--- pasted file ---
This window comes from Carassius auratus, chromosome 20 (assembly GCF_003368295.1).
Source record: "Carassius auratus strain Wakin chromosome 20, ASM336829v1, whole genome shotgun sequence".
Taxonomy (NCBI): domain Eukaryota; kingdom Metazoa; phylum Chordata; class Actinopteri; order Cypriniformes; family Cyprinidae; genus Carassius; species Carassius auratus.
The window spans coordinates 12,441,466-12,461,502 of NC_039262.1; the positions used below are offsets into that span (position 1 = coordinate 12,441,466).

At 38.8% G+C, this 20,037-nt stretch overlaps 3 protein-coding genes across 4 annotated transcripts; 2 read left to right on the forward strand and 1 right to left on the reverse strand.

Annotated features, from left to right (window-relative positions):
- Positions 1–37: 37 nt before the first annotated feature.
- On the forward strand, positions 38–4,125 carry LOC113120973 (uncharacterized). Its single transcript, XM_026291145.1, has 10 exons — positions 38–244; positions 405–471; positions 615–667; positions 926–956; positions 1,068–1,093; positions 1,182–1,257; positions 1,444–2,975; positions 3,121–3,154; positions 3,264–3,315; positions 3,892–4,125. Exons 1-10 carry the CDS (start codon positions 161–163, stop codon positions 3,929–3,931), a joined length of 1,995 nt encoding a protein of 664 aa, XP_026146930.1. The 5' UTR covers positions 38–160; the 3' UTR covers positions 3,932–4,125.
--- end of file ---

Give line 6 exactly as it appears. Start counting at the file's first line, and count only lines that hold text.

Annotated features, from left to right (window-relative positions):